En route to a wedding reception,
my husband says, I think our wedding
could have been more serious.
I thought the same thing, listening
to their traditional vows, in sickness
and health, in good times and bad,
the bride and groom’s forty-something
faces heavy with the time it took
to find each other.
Just barely thirty,
we laughed through
our vows, like teenagers
at their prom.
The judge, not rabbi,
relayed stories we told him
about our relationship,
nachos eaten with knife and fork,
and how to get the last
Tic-Tac from the container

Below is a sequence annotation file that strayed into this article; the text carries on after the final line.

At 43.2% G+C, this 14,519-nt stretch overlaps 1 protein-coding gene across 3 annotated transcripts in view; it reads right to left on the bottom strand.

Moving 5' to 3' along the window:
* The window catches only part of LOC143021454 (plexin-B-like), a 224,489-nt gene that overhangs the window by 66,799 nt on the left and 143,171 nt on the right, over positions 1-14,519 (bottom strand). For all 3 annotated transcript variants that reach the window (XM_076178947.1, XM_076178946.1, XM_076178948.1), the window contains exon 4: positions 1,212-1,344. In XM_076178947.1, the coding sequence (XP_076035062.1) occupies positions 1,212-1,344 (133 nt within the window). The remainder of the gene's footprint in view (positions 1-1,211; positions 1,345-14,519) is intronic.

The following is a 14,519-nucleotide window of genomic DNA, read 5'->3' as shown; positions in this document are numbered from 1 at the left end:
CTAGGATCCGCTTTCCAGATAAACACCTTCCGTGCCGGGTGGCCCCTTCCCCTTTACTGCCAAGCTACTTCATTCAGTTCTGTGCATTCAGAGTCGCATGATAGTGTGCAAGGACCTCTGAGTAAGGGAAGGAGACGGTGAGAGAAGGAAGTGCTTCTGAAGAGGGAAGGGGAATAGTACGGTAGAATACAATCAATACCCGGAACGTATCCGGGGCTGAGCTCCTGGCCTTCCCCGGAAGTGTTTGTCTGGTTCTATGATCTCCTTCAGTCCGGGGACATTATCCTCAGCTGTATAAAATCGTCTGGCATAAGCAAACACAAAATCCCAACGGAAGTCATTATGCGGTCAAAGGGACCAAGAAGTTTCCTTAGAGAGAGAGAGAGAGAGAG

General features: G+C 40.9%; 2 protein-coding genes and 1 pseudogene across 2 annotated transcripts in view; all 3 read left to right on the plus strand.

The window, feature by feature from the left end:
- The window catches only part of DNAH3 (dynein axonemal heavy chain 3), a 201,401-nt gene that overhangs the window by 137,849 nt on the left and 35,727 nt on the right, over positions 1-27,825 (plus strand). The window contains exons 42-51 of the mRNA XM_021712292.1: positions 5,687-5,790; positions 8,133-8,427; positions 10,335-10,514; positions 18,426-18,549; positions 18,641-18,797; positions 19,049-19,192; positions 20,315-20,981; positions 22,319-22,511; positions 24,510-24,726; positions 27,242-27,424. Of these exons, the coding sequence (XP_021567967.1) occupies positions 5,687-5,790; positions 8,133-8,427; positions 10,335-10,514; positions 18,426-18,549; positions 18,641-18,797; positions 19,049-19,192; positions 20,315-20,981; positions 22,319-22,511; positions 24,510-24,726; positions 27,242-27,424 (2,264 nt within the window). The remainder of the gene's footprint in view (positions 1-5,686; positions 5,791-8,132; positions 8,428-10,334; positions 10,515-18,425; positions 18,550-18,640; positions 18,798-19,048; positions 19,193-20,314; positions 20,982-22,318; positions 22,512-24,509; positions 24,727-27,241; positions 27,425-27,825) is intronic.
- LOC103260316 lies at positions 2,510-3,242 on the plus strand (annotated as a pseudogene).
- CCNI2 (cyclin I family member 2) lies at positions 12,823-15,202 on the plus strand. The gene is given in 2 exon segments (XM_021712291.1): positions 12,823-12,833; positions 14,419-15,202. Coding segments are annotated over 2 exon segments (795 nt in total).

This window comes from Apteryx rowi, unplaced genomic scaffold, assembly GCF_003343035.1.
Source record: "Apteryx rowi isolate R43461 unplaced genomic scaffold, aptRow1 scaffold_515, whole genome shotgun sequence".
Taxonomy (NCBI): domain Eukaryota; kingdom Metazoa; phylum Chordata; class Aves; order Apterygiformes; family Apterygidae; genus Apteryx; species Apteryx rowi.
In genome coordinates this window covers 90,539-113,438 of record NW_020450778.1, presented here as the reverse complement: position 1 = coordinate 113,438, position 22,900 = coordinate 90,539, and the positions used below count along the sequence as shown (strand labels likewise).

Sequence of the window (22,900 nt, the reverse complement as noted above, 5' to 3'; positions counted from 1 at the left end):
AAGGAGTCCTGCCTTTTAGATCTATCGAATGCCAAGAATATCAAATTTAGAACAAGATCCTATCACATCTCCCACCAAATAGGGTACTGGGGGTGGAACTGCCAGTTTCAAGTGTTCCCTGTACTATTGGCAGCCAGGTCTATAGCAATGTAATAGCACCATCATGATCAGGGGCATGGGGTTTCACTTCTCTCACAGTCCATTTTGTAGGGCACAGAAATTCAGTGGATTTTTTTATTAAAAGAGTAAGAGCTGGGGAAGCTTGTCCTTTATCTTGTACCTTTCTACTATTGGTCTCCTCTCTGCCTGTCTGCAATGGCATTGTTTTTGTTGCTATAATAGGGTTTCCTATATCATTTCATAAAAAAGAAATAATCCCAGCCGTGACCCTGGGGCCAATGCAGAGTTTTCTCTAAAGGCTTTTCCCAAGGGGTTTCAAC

without slamming it on
the nearest hard surface.
Our vows consisted of promises
like sleeping by each other’s side
and laughing together.
We offered ourselves to each other
lightly as happy hour hors d’oeuvres.
I think about the vows
we’d make today
and wonder if a dead child
rests in the clause
until death do us part.
Chanel Brenner, Foliate Oak, May 2013.